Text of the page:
Increasing coverage
Many group plans allow an increase in coverage following a family status change. Often, there will be a certain amount you may increase by answering questions about your health or having a medical exam. Sometimes increases in coverage are automatic, as when you receive an increase in salary. Consult your specific benefits plan for the qualifying family status changes accepted.

Why do I need life insurance?

Life insurance is an essential part of any financial program. Most people buy life insurance to replace income that would be lost at the death of a wage earner. The cash provided by life insurance also can help ensure your dependents are not burdened with significant debt when you die. Life insurance proceeds could mean your dependents won't have to sell assets to pay outstanding bills or taxes. An important feature of life insurance is that generally no income tax is payable on proceeds paid to beneficiaries. If you have questions about tax matters, talk to your tax advisor.

This information should not be considered tax advice. You should consult your tax advisor regarding your own tax situation.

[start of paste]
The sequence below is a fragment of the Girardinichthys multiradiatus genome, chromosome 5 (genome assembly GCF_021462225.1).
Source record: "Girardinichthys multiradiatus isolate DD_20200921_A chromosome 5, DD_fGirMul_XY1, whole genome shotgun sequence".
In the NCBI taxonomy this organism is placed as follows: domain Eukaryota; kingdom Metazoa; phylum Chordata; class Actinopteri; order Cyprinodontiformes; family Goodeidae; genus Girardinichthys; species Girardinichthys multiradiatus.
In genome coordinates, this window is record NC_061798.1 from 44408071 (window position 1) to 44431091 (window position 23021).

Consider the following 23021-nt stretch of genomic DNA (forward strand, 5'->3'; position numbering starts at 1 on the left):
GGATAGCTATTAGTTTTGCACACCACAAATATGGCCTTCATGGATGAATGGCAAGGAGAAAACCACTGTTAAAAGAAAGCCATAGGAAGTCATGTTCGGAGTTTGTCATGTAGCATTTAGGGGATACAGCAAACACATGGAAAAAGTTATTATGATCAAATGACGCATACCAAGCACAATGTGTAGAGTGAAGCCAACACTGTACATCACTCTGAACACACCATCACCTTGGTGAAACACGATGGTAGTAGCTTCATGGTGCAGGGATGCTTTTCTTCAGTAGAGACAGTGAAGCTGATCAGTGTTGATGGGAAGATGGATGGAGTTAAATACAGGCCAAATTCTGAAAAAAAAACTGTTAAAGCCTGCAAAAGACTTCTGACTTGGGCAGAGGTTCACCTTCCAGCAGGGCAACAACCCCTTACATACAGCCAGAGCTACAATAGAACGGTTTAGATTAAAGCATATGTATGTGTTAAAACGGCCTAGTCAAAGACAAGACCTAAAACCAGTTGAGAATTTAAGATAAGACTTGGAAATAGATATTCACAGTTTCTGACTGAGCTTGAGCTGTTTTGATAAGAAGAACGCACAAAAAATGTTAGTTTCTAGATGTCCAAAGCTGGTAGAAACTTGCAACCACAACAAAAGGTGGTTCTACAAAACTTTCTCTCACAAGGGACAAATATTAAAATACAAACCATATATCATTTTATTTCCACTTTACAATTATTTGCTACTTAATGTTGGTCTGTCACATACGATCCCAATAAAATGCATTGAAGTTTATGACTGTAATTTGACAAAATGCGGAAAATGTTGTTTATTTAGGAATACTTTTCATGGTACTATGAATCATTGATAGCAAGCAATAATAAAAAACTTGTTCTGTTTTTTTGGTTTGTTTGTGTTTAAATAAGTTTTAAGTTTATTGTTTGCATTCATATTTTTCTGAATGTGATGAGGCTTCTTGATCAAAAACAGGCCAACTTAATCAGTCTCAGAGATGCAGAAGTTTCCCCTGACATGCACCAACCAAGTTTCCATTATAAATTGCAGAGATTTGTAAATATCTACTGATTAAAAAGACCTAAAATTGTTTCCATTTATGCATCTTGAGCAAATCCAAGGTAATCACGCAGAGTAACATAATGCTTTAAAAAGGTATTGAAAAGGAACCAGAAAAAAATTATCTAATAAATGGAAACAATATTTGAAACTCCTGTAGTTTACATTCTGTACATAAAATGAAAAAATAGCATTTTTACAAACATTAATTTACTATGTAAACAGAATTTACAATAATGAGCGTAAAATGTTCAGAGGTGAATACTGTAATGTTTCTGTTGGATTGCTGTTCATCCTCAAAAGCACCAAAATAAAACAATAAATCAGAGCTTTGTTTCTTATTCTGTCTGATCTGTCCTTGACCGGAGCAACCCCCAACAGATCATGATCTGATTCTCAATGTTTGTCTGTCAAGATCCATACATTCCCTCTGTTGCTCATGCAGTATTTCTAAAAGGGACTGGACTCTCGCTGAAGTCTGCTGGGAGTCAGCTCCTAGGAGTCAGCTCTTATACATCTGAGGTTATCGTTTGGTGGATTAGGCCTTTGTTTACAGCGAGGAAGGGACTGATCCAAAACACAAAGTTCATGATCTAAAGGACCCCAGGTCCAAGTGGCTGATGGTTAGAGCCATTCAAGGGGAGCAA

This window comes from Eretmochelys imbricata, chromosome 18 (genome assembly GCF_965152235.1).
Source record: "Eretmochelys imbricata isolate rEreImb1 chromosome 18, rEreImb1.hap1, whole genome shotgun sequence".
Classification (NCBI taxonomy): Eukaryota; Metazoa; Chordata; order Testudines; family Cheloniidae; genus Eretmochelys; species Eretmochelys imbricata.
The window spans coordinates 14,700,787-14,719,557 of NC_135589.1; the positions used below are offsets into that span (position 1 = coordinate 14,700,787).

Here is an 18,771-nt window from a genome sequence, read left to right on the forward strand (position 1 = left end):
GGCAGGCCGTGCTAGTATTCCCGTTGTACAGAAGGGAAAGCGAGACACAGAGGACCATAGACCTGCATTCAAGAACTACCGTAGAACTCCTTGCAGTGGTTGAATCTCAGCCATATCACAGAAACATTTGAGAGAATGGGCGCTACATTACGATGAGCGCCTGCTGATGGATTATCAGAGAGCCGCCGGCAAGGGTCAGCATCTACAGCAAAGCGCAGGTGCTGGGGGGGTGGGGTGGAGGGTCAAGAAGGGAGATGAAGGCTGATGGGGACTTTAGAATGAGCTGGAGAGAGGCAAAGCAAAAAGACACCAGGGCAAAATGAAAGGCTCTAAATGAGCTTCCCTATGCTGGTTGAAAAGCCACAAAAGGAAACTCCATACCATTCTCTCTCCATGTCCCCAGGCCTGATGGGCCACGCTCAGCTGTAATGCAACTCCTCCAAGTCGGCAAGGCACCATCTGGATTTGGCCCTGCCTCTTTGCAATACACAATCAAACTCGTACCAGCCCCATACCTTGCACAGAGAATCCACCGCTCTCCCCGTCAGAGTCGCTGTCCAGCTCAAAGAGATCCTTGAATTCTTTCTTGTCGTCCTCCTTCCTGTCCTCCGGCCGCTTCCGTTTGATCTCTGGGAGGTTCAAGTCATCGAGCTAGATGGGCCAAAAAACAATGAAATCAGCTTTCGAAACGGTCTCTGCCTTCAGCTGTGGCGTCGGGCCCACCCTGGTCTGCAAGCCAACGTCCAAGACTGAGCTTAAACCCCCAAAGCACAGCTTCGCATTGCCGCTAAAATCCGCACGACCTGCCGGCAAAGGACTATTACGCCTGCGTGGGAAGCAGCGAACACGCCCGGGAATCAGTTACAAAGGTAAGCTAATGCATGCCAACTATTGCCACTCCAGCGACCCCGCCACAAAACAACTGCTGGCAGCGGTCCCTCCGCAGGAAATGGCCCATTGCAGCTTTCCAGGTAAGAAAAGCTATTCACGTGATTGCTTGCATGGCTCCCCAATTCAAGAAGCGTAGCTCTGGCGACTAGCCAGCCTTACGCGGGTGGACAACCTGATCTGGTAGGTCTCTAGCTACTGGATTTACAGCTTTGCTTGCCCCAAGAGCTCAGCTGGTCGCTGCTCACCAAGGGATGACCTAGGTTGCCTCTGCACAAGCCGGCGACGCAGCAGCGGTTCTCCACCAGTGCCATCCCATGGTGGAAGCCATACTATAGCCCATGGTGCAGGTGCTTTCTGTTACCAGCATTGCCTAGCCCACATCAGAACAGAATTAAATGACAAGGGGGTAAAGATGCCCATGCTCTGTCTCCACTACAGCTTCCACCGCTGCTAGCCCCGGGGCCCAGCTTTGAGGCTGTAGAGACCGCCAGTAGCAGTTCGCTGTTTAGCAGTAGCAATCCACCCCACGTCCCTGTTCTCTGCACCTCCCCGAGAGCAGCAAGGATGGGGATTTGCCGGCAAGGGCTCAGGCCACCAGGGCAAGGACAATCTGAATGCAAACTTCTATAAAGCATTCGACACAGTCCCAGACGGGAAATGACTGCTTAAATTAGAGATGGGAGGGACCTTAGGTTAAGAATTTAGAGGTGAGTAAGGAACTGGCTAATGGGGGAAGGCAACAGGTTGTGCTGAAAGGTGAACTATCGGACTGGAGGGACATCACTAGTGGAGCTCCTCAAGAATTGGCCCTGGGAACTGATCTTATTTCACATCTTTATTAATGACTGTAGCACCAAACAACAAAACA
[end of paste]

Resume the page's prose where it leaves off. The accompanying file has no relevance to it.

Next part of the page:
How much life insurance do I need?

Before buying life insurance, you should bring together your personal financial information and review your family's needs. There are a number of factors to consider when determining how much protection you should have. These include:

  • Any immediate needs at the time of death, such as final expenses, burial costs and estate taxes;
  • Funds for a readjustment period, to finance a move or to provide time for family members to find a job; and
  • Ongoing financial needs, such as monthly bills and expenses, day-care costs, college tuition or retirement.

Our insurance needs calculator will help you determine how much insurance you may need to sufficiently provide for the well-being of your family.

How do I choose a beneficiary?

Designating a beneficiary is an important right of life insurance ownership. It lets you determine who receives your policy benefits. Under current tax law, life insurance benefits paid to a beneficiary are generally not taxable income.

Common terminology
  • Primary Beneficiary — The person or persons named will receive the benefit.
  • Contingent (Secondary) Beneficiary — Policy benefits will be paid to the contingent (secondary) beneficiary, if the primary beneficiary is not living.
  • Irrevocable Beneficiary — Once you designate an irrevocable beneficiary, you may not change it without the beneficiary's written permission.
  • Default beneficiary — If you do not name a beneficiary, policy benefits will be paid in order of priority as listed in the policy.
How to designate multiple beneficiaries